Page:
Despite the sobering prevalence of sexual assault on university campuses around the world, consent often seems simple enough: yes means yes, and no means no, right? Except the world's top-ranked university clearly decided this year that pamphlets and helplines aren't doing enough to stop sexual assault on campus. The University of Oxford introduced mandatory consent classes for all incoming freshmen this year, and despite the outraged reaction some students expressed, it's a move that deserves applause.

After being invited to a consent workshop last year, 19-year-old U.K. student George Lawlor wrote an op-ed for The Tab detailing why he found the move insulting. "I feel as if I’m taking the 'wrong' side here," he wrote, "but someone has to say it – I don’t have to be taught to not be a rapist. That much comes naturally to me, as I am sure it does to the overwhelming majority of people you and I know."

He posted the article alongside a picture of himself holding a sign that read "This is not what a rapist looks like." But the problem is — as sexual assault numbers show — consent is not as cut-and-dry as a shady stranger leaping out of the bushes to attack a stranger. And if students (such as Lawlor and plenty of others) believe that rapists look a certain way or that having "empathy, respect and human decency" alone are enough to stop rape, then they seriously do need consent classes.

The truth of the matter is, one in five women will be sexually assaulted at university. According to the Rape, Abuse & Incest National Network (RAINN), 23.1 percent of female undergraduate students and 5.4 percent of male undergrads have experienced sexual assault. Time reported that a full third of sexual assault victims in one study did not report their assaults because they weren't sure whether what they'd experienced was a crime or not, largely due to the fact that they'd been assaulted by partners or acquaintances.

A Washington Post-Kaiser Family Foundation survey found that at least 40 percent of students believe taking off clothes (which is not consent), getting a condom (also not consent), or nodding (not clear consent) indicates clear consent, and nearly half of the students surveyed were unsure whether sexual assault had occurred when "both people have not given clear agreement." 59 percent of students said sexual assault was unclear when "both people are under the influence of alcohol or drugs."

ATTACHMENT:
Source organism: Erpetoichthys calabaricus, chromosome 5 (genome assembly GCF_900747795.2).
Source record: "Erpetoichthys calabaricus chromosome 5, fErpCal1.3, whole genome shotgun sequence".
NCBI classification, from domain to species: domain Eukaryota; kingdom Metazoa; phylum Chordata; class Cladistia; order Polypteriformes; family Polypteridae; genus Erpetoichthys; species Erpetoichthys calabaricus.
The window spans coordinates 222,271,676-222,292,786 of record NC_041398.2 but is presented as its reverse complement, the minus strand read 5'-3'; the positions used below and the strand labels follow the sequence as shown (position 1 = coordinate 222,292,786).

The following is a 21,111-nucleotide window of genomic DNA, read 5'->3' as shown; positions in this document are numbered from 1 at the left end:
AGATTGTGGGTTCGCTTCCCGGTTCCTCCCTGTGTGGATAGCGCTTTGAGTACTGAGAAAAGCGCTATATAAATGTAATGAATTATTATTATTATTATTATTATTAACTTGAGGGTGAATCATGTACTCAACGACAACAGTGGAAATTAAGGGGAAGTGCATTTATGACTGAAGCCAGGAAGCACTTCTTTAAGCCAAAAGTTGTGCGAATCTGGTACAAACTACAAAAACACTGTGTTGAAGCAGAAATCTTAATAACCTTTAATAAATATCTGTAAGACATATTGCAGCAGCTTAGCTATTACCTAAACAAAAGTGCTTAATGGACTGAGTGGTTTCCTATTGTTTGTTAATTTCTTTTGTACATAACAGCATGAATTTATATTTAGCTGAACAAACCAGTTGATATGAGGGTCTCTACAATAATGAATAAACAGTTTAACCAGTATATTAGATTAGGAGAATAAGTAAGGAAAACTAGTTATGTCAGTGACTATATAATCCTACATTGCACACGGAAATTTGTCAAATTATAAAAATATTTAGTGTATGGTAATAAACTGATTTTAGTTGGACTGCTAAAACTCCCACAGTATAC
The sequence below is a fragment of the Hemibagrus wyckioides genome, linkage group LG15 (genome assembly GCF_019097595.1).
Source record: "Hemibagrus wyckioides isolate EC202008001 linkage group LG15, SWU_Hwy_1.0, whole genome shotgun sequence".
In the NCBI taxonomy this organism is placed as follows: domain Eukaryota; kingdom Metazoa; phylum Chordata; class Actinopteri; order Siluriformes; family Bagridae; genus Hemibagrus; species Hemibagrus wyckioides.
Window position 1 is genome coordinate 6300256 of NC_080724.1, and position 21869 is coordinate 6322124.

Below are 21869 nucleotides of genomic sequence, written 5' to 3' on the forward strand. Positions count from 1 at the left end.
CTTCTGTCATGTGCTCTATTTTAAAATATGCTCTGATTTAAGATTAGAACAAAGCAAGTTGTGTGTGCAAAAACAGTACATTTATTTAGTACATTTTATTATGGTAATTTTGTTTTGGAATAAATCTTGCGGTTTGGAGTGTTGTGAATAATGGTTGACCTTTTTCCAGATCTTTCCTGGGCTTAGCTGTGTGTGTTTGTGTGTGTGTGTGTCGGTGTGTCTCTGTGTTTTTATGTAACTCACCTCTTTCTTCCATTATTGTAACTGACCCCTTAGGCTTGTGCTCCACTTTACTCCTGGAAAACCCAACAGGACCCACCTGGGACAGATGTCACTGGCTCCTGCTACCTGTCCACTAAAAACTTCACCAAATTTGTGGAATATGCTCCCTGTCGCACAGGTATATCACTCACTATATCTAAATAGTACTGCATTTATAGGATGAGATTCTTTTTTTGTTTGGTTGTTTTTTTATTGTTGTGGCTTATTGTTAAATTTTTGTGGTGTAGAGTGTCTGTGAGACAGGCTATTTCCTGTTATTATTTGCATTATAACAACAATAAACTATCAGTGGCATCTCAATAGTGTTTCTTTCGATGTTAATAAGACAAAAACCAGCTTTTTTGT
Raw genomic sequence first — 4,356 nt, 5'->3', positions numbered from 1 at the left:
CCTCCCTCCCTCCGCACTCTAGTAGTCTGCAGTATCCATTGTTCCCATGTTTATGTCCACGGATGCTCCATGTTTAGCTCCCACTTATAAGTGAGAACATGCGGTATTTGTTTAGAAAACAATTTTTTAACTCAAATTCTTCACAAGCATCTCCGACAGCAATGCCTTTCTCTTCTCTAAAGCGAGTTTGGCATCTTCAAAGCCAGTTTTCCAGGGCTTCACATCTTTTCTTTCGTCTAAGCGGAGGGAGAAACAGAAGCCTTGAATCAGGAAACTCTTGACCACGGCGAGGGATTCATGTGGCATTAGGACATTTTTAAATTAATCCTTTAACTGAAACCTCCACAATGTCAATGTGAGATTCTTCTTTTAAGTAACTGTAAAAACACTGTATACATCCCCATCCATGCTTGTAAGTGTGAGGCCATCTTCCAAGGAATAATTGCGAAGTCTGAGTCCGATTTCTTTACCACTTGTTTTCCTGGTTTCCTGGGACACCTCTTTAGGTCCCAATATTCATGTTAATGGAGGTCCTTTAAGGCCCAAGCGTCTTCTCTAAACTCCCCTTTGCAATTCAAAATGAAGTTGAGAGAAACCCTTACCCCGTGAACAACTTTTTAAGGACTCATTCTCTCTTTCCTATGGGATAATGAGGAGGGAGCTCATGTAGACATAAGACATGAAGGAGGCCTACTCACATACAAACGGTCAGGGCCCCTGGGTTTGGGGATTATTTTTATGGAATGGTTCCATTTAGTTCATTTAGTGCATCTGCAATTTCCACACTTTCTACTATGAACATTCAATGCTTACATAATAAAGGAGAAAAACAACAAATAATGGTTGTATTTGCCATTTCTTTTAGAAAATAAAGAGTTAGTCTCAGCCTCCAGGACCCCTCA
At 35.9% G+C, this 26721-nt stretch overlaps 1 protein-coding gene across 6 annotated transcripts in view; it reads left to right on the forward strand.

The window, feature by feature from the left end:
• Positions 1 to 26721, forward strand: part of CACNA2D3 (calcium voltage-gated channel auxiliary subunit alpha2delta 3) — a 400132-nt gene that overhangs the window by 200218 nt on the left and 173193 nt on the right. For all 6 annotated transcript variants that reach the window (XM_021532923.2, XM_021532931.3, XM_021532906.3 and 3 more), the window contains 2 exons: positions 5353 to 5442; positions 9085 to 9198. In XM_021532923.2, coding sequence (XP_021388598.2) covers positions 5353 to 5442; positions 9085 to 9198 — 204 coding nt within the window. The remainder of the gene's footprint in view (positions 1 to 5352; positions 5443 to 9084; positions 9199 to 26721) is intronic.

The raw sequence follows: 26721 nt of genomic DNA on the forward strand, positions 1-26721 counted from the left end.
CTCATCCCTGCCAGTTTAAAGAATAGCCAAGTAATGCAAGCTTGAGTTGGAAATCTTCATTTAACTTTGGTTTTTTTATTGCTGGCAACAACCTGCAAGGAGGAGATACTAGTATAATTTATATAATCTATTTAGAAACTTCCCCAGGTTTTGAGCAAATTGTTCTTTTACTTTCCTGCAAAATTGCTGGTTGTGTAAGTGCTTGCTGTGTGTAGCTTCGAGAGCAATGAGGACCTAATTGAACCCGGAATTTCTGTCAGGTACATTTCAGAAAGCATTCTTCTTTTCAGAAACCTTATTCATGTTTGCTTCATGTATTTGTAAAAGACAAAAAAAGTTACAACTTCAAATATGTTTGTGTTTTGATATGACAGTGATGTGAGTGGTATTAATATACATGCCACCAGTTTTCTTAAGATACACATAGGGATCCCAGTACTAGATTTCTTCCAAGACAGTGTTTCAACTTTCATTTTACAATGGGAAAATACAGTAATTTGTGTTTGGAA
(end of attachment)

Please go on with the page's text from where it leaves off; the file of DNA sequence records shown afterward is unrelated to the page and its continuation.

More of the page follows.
Starting next year, all school districts in California will have to provide mandatory consent classes in high school. Other than that, only 13 states require that public schools include any information on dating violence and healthy relationships in high school. Clearly, consent classes in university — where the prevalence of sexual assault is high — are necessary.

Stanford students carried signs in solidarity for a Stanford rape victim during graduation ceremonies at Stanford University, in Palo Alto, California, on June 12, 2016. Stanford students are protesting the universitys handling of rape cases alledging that the campus keeps secret the names of students found to be responsible for sexual assault and misconduct. / AFP / GABRIELLE LURIE (Photo credit should read GABRIELLE LURIE/AFP/Getty Images)

And while there's been little research into the efficacy of educating people about sexual assault and consent, one study did find that college-aged women who took a sexual assault prevention program (which provided information on healthy relationships, acquaintance assault, and how to outline personal boundaries) was effective: only 3.4 percent of the women in the program reported assault, compared to 9.3 percent of women in the control group.

An editorial introducing that same study, however, stressed the importance of involving an entire community in assault prevention, rather than only women. "With a public health approach, the most efficient way to have a population-level effect on violence is through a focus on primary prevention with potential perpetrators as part of a comprehensive, multilevel approach," wrote Dr. Kathleen Basile, lead behavioral scientist of the CDC's Sexual Violence and Child Maltreatment Team. "We can have a greater effect through combined efforts that also focus on potential perpetrators, bystanders, and broader community-level influences."

Personally, it sounds to me like a compulsory consent class in college might reach many of those people. Hopefully, the United States will learn from the example set by the University of Oxford and start putting information about consent in everybody's hands.